Zillow’s Shuttered Home-Flipping Business Lost $881 Million in 2021

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Zillow’s Shuttered Home-Flipping Business Lost $881 Million in 2021

Zillow Group Z 8.83%▲ said on Thursday that it lost $881 million on its algorithmic-driven home-flipping business last year in its first earnings report since the real-estate company shut down that operation in the fall.

The full company, which includes Zillow’s profitable home-listing and advertising business, posted a consolidated net loss of $528 million in 2021, mostly because of its home-flipping business, Zillow Offers.

The flipping outfit had been responsible for the majority of Zillow’s revenue in recent years but none of its profits.

The company shocked the market in November by announcing it was closing Zillow Offers because the tech-powered platform failed to accurately predict movements in home prices.

Zillow also cut about 2,000 jobs, or one-quarter of its staff, and wrote down losses of more than a half-billion dollars on the value of the remaining homes connected with Zillow Offers.

For the fourth quarter, Zillow reported a net loss of $261 million, or $1.03 a share. Analysts expected Zillow to report a loss of 90 cents a share, according to FactSet.

Class A Shares of Zillow had fallen about 1.3% on Thursday as of market close but began rising during after-hours trading.

There were some positive results for the real-estate company, which was able to capitalize on the red hot housing market. Revenue for the core segment of Zillow, based around home listings on its website, rose 30% in 2021, compared with the previous year. Margins on that business were 45%, measured on an adjusted earnings before interest, taxes, depreciation, and amortization basis, up from 38% in 2020.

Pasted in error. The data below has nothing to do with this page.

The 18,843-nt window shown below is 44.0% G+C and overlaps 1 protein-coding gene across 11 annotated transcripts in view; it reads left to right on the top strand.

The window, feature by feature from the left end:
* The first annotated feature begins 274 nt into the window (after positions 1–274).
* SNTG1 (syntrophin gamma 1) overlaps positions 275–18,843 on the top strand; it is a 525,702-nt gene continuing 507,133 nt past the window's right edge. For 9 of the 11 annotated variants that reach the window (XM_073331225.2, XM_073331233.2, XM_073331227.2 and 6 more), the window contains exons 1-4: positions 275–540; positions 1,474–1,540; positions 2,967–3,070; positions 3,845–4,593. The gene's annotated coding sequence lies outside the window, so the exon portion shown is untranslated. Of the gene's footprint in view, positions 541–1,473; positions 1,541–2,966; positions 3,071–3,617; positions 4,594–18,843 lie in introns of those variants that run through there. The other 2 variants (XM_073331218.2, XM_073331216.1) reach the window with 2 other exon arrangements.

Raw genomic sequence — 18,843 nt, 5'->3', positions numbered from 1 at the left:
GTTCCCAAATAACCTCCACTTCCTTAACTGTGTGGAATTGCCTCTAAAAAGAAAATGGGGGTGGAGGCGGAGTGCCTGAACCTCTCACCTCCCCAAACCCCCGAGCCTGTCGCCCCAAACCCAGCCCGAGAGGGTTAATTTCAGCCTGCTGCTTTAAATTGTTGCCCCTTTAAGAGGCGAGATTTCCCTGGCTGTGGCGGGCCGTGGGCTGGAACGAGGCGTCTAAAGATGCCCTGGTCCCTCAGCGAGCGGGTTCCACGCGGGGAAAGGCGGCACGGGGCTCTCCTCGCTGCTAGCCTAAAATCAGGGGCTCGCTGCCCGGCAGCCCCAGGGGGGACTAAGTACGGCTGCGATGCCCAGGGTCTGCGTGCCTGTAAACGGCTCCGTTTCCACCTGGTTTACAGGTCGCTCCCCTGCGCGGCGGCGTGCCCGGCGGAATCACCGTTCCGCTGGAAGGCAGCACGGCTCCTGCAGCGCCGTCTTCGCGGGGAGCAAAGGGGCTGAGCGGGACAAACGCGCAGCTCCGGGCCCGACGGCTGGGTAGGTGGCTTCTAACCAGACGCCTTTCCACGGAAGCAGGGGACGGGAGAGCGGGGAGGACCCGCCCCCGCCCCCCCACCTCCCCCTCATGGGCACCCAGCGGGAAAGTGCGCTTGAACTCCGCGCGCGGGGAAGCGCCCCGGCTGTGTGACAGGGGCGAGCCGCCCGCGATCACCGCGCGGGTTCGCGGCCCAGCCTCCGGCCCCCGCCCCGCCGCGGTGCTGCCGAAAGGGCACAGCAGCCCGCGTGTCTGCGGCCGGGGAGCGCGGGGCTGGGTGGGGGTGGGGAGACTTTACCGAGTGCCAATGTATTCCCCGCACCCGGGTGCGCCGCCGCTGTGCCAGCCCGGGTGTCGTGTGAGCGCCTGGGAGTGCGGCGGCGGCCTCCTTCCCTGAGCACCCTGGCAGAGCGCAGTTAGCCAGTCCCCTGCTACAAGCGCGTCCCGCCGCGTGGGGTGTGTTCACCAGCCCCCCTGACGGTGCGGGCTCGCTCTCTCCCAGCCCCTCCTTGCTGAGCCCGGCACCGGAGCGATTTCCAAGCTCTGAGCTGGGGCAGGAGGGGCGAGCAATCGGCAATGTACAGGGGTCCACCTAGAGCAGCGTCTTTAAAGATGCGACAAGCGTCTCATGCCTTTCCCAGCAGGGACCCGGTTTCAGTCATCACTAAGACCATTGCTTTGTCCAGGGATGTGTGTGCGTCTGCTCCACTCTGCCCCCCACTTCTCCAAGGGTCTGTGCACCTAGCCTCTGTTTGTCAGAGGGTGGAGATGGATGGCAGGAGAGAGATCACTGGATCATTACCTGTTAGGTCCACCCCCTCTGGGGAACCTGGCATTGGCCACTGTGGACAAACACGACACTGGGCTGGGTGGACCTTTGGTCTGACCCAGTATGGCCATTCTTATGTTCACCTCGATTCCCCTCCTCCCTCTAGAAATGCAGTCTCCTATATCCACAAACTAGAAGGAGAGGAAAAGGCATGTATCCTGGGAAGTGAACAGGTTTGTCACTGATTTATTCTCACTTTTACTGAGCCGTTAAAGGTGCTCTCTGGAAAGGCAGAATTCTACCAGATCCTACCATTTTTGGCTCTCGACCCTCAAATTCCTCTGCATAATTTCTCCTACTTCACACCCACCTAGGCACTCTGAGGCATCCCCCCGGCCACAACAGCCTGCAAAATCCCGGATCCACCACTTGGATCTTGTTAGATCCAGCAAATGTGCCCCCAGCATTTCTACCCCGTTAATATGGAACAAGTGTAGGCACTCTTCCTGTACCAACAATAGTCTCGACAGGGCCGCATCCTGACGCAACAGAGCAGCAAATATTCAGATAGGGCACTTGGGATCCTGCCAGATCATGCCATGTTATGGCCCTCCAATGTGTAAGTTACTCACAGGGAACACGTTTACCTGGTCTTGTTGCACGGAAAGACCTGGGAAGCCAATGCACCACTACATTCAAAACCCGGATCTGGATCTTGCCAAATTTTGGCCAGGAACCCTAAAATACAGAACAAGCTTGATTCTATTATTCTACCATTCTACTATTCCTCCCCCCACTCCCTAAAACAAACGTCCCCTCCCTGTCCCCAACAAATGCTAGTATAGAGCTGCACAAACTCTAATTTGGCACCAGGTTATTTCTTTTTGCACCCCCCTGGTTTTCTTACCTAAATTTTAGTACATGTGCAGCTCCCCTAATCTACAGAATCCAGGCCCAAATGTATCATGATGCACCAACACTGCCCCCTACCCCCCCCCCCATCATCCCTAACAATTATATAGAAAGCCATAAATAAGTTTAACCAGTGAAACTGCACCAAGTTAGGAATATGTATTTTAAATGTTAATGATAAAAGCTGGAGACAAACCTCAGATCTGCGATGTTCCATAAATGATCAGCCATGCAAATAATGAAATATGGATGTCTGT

Zillow said in a Thursday letter to shareholders that it is targeting revenue of $5 billion by 2025, with 45% EBITDA margins. The company said it generated about $8.1 billion in revenue last year, though Zillow Offers was responsible for about $6 billion of it.

In an interview, Chief Executive Rich Barton said the company would grow revenue by expanding the reach of its financing services and working to get more people to use Zillow to tour homes.

“Customers who take a tour with us are three times as likely to buy a home with us,” Mr. Barton said.

Zillow said that it had sold or had agreements to sell more than 85% of its remaining inventory of homes from its defunct flipping business. During the fourth quarter, Zillow lost an average of about $25,000 on every home it sold, before interest expense, though it sold those homes faster and at much smaller losses than it had expected, the company said.

According to YipitData, Zillow still has about 8,600 homes on its books.

It previously sold some of its homes to large investors, like rental landlord Pretium Partners, which agreed to buy 2,000 of them in November.

Zillow executives also spoke on a Thursday earnings call about building a “housing super app,” investing in new products for home-sellers and doubling the share of American home sales that happen on Zillow. “Our company was built on big swings and we’re going to keep taking them,” Mr. Barton said.